Of more interest seems to me the direction of further research Maltz and Borker are suggesting. While researching their paper "A Cultural Approach to Male-Female Miscommunication" (1982) Maltz and Borker studied differences in the cultural background of speakers according to their gender. Since they were the first to propose this model, their approach to the topic was broad. Yet, their theory offers sensible explanations for a variety of issues. Thus, Maltz and Borker rightly suggest further, more specific studies of single-sex communication in order to crystallise more gender specific conversational rules. Next to this obvious line of further research, Maltz and Borker are aware that these rules may not only be tied to gender, but also to other factors. One of these factors they see in the sexual orientation of the speaker. Therefore, they suggest studies of conversational patterns of homosexuals (431). Another promising line of research is seen in studying of conversational patterns of tomboys (431). In doing so Maltz and Borker hope to "make more explicit some of the differences in conversational rules" (431).

In this paper I have tried to introduce the two-cultures theory as proposed by Maltz and Borker. We have seen how within one seemingly homogenous culture men and women may be thought to form two different sub-cultures. As such they have different sets of rules for conversational maintenance. Maltz and Borker argue that the rules for conversational maintenance are learned during the age of socialization. They point out that the set of rules applying to friendly conversation is learned from peers, who are usually of the same sex. In this paper, we have seen how women-only talk appears to be of a collaborative nature. This is explained by the fact that among women and girls language is used to establish relationships of closeness and equality. For men on the other hand, talk often serves the purpose of asserting one's position within the hierarchy of the group. Thus men-only talk is of a more competitive, monologue based nature than women-only talk. Maltz and Borker argue convincingly that these differences in the rules for conversation maintenance are at least partly responsible for conflict in mixed-gender friendly conversation. I hope to have given the reader a concise introduction to the two-cultures theory, because I believe it presents a valid alternative to the dominance theory.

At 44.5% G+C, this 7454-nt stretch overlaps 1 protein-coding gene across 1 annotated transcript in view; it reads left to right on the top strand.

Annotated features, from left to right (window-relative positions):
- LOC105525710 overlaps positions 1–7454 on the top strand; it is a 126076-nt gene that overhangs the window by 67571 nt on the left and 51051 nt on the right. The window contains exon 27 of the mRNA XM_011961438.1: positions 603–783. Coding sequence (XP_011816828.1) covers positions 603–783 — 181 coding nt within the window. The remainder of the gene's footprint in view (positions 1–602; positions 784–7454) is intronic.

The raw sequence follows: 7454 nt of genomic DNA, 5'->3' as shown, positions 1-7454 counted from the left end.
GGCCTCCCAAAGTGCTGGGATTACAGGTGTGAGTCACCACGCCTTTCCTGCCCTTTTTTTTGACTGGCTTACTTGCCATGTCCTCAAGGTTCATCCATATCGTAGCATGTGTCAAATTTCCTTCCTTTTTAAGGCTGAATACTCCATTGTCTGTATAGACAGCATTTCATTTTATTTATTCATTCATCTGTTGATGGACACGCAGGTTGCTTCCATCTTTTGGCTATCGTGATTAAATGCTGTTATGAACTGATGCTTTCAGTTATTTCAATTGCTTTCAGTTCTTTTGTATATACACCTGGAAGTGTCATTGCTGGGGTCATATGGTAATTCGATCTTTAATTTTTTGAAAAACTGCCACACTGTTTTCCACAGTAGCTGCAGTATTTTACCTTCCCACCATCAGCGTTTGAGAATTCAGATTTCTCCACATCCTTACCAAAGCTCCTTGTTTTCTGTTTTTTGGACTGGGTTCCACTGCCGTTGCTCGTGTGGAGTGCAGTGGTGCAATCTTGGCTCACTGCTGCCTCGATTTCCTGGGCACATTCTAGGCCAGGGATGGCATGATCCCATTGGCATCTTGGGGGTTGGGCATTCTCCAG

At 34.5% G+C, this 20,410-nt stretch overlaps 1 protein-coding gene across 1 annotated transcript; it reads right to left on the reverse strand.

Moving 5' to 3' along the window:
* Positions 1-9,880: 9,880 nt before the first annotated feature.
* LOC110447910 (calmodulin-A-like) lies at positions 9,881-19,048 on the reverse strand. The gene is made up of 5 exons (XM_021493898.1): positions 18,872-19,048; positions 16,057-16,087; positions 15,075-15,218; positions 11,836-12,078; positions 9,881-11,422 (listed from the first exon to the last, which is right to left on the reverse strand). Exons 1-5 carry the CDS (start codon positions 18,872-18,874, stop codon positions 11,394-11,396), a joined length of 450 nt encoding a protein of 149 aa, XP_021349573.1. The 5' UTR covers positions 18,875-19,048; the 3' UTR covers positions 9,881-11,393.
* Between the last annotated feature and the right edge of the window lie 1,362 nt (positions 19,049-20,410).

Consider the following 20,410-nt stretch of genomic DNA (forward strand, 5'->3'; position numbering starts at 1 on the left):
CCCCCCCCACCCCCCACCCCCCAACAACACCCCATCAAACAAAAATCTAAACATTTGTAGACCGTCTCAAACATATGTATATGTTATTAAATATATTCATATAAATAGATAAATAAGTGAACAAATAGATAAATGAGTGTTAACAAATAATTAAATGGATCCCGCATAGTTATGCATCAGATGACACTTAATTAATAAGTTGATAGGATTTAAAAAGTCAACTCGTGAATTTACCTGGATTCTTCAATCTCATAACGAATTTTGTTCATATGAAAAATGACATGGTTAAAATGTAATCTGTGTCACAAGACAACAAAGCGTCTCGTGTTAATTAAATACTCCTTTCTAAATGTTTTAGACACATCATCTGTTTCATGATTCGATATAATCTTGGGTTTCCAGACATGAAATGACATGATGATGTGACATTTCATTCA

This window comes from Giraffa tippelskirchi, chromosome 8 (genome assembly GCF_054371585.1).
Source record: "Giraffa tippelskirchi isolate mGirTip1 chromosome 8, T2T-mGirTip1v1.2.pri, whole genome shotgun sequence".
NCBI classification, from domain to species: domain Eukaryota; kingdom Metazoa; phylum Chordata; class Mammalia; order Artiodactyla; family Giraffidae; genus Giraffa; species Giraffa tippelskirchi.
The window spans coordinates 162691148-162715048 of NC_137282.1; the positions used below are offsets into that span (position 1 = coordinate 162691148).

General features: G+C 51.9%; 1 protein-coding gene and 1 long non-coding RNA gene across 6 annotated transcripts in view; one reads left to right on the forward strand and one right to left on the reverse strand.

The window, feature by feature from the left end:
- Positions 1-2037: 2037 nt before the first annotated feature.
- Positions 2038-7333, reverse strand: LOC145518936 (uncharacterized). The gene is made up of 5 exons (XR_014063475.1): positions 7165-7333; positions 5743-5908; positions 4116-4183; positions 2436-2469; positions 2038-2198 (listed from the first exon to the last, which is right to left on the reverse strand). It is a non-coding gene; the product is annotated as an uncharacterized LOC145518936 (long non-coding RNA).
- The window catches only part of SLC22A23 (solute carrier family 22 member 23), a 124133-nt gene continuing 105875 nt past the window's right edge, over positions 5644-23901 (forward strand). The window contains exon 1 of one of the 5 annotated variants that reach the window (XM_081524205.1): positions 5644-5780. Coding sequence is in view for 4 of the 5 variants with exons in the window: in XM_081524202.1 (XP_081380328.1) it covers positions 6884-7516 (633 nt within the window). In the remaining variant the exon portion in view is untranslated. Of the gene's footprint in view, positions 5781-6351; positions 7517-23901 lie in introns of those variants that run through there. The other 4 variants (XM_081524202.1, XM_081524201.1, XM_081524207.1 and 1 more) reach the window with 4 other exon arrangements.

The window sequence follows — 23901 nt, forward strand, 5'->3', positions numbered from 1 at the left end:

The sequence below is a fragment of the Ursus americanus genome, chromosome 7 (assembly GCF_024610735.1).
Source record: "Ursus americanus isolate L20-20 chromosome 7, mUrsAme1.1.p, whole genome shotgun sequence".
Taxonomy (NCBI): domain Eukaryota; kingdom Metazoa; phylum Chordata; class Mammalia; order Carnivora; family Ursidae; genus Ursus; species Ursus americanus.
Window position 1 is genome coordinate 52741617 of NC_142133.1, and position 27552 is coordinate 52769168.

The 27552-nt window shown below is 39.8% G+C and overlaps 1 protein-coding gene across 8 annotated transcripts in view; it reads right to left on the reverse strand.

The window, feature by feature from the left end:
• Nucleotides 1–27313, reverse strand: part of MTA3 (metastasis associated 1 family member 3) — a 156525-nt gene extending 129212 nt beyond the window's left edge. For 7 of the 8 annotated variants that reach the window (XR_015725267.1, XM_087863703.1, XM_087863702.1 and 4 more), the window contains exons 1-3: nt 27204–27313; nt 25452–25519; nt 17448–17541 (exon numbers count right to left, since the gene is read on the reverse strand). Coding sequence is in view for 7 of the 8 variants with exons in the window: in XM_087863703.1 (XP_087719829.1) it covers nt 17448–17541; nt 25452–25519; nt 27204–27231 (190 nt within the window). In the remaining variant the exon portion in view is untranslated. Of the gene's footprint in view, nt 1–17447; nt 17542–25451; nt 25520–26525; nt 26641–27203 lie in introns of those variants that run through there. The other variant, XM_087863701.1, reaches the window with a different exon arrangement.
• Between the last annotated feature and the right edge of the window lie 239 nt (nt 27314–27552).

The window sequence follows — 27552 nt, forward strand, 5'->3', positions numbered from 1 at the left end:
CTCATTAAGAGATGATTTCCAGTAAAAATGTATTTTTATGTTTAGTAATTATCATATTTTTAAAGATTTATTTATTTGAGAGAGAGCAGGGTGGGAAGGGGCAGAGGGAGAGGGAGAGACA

* Daniel N. Maltz and Ruth A. Borker, A Cultural Approach to Male-Female Miscommunication. In Coates, J. (ed.), Language and Gender: A Reader, (Oxford: Blackwell Publishers Ltd, 1998). All subsequent references to this text will be indicated by page numbers in parentheses.

Coates, Jennifer (ed.)
1997 — The Construction of a Collaborative Floor in Women's Friendly Talk. In Givon, T. (ed.), 55-89
1998 — Language and Gender: A reader. Oxford: Blackwell Publishers Ltd
Givon, T. (ed.)
1997 — Conversation: Cognitive, Communicative and Social Perspectives. Amsterdam: John Benjamins
Maltz, Daniel N., and Ruth A. Borker
1982 — A Cultural Approach to Male-Female Miscommunication. In Coates, J. (ed.), 417-434.
O'Barr, William M., and Bowman K. Atkins
1980 — "Woman's Language" or "Powerless Language"? In Coates, J. (ed.), 377-387

This paper was written for "Writing Skills2" in June 2003.